The key difference between baking and normal cooking is the indirect application of heat. This allows for food to be cooked gradually from the outside in, usually leaving a hard, protective casing as in the case of a bread loaf. It's a fair assumption that baking began with bread, and bread began with gruel. Primitive man learned that grain when heated in water would release its starch and so thicken a soup into a more nourishing gruel. This gruel when left in the baking heat of the sun would turn into what must have been a very terrible bread, but that bread was still leaps beyond any other food preserving technology. A revolution was born, one that has carried humans from nomadic tribes to city-states to high-rise offices. There was another revolution, born on that same primeval day on running in parallel ever since, that has been just as influential. For there is an alternative to letting gruel dry in the sun. It can also be stored in liquid form, mainly in tree trunks for this predates pottery, and when one does that a curious thing happens. It ferments. And so at the same time humanity made its first terrible bread it also made its first terrible beer, and while mind altering substances such as mushrooms were surely already known to man now, for the first time, here was one that could be made at will and in quantity. Beer and bread, the two great stories of mankind. Apollonian and Dionysian, the dueling currents of culture and counter culture.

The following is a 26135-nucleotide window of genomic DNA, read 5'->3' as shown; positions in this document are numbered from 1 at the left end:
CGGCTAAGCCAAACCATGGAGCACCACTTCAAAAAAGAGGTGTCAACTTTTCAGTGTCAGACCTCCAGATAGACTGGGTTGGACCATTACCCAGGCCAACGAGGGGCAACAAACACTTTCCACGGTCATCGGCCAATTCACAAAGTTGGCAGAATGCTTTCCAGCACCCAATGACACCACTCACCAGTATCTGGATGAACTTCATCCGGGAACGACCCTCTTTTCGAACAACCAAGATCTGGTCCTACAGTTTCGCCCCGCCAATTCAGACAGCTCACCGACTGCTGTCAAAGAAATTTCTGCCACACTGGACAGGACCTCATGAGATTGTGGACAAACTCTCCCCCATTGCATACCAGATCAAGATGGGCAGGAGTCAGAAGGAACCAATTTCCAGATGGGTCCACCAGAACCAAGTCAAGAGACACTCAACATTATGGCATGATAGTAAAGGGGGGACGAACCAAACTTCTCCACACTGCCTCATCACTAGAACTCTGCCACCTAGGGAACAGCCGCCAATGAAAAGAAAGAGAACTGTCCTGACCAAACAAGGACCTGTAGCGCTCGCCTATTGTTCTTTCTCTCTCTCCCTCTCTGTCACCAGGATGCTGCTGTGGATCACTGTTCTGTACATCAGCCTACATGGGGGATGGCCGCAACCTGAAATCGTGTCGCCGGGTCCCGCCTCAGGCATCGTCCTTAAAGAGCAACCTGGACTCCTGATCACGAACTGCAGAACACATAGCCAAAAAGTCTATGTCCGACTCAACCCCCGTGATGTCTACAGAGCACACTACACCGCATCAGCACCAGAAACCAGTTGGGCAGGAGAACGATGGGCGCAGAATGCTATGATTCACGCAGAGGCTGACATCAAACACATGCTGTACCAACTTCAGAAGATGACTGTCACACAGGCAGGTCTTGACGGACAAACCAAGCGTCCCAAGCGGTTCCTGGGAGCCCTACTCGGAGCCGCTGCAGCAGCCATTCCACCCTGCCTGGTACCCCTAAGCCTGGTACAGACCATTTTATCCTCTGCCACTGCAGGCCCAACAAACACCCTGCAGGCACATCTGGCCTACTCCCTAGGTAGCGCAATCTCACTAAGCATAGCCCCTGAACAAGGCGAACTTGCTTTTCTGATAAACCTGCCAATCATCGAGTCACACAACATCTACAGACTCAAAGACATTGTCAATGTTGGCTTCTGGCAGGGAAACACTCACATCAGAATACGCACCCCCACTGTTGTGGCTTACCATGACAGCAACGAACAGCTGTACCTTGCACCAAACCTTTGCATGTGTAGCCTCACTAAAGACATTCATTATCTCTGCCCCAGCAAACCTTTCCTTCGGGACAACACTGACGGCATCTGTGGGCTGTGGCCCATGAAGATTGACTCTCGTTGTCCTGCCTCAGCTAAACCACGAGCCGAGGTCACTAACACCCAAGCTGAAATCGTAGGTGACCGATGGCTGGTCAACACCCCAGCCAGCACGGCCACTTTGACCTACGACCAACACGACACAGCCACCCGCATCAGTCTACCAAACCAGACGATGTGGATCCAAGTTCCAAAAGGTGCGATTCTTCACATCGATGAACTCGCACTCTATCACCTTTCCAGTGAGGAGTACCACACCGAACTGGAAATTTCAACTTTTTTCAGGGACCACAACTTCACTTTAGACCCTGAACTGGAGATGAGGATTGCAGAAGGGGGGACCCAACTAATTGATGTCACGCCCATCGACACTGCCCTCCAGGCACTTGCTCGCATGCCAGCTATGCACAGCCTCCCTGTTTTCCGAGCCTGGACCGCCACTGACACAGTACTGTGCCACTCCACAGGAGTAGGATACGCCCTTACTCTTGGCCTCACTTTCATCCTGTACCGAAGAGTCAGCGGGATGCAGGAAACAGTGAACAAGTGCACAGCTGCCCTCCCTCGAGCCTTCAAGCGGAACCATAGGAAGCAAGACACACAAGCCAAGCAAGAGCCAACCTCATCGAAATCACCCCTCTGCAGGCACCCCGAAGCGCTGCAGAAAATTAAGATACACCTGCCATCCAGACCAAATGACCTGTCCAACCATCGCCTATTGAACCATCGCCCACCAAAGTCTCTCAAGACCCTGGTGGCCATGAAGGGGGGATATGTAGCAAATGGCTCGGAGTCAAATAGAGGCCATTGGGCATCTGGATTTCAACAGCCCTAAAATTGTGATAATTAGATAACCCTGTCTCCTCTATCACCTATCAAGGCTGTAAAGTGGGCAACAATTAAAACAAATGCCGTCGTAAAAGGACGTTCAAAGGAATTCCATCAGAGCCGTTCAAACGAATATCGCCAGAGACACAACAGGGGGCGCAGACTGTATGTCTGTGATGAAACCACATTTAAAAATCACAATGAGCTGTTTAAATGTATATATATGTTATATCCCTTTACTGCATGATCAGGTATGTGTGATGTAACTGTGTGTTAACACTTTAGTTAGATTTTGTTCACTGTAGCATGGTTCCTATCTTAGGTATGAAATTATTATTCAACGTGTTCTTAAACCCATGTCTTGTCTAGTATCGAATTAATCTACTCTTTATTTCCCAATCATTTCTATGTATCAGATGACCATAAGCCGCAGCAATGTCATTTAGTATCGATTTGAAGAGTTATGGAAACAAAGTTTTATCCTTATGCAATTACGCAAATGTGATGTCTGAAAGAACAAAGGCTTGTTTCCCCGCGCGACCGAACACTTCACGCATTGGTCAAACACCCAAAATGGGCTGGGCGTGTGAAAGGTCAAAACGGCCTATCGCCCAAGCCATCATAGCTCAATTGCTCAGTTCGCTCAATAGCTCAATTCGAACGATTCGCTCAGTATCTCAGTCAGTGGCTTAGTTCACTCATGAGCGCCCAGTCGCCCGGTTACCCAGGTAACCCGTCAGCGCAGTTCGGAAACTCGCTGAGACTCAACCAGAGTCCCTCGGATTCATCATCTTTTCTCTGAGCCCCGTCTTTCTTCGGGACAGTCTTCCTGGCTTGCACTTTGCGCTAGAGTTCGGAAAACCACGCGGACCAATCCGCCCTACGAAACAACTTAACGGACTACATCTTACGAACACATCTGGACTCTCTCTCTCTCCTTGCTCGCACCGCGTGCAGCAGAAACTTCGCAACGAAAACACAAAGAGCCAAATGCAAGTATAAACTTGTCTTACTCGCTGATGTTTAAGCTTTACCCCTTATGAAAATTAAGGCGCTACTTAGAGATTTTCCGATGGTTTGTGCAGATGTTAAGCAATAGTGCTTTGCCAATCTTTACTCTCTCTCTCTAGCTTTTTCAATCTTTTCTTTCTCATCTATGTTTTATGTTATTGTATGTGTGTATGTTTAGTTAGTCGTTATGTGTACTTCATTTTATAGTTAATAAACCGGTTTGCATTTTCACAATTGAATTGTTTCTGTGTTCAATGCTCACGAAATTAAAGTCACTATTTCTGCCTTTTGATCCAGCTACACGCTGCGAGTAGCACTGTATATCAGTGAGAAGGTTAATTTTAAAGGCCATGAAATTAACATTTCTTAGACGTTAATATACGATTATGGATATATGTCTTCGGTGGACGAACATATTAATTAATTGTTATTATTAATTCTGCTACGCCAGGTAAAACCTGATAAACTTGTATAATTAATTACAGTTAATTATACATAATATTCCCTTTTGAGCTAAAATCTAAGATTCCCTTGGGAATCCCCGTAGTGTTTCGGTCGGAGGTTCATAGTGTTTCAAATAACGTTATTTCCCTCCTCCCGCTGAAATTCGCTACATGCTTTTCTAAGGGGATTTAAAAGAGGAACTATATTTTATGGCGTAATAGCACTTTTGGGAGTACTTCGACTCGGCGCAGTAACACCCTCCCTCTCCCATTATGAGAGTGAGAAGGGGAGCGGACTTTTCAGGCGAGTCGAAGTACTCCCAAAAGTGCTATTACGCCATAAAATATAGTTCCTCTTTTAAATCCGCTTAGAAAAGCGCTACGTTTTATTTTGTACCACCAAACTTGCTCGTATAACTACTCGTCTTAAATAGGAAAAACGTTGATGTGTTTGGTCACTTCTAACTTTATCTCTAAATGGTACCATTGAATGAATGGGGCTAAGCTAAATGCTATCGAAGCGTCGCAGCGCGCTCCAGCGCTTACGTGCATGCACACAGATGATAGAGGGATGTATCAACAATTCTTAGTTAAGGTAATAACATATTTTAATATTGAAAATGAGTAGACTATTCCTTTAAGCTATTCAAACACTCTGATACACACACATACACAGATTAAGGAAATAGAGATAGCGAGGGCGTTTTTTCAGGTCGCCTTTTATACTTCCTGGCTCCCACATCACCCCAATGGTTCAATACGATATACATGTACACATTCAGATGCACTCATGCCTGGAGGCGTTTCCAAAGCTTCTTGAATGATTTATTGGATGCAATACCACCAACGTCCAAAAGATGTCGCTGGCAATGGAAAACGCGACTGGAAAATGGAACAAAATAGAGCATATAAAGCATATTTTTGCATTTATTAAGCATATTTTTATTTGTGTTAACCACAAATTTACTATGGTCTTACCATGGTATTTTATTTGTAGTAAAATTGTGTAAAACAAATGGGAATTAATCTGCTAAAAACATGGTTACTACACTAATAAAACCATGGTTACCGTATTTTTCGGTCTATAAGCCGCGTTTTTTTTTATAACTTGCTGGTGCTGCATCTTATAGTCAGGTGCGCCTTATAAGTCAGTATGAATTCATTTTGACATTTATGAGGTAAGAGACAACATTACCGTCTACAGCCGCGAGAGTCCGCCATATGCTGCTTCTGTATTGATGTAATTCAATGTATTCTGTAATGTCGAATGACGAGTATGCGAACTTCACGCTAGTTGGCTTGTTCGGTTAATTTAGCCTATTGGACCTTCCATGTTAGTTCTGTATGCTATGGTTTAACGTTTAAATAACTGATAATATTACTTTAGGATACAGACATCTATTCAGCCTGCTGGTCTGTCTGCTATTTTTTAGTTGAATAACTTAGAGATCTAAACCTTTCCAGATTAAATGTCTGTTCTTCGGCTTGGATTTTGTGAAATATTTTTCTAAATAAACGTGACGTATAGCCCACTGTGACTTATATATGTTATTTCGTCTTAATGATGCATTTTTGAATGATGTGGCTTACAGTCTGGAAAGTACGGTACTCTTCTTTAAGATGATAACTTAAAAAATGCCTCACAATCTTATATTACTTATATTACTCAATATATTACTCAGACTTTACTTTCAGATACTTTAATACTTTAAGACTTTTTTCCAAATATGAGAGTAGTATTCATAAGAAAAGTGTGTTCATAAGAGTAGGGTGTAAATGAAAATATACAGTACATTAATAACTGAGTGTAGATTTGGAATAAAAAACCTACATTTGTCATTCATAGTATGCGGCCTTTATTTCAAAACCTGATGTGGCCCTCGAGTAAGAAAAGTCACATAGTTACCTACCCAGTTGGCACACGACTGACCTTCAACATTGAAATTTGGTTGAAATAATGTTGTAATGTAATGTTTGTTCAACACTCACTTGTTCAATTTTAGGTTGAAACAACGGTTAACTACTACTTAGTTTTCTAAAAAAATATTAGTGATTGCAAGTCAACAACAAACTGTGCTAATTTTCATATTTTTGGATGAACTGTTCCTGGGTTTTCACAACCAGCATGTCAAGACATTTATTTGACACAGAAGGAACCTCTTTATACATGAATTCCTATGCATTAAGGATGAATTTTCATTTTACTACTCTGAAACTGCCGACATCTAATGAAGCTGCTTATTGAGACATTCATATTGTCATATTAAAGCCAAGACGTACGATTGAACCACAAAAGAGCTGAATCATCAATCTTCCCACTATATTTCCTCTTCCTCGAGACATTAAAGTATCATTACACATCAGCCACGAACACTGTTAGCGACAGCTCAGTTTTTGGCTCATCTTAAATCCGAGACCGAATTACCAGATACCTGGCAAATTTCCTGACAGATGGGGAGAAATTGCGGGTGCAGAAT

Which brings us to the other definition of bake and today's most visible battleground of the ancient feud between those who wish for the freedom to stretch the possibilities of the mind to its limit (or, as is often tragically the case, past the limit) and those who seek to protect the citizenry from the dangers inherent in too much freedom. This, at least, is the honorable front of that war, small though it is. Most of the fighting is done on the dishonorable front, between those who profit of the misery of others through imprisoning them either physically or chemically. It must be said that there is such a thing as too much freedom. How accessible do we, as a society, want our opioids to be? Or our guns for that matter? Surely some limits are necessary. Some lines must be drawn. But, as anyone familiar with the incarceration rates knows, in this country, on this particular battle, we are far from that line. Laws that make criminals of our greatest contributors, from Paul Erdos and Carl Sagan to John Lennon and Bob Dylan, do not serve society. Those laws become themselves the enemy of society. Christopher Hitchens once said that totalitarianism, that ultimate antithesis to the healthy society, has as its essential principle the making of laws that cannot be obeyed. In a healthy society, as we should have learned from the 21st Amendment, everybody's crime is nobodies crime.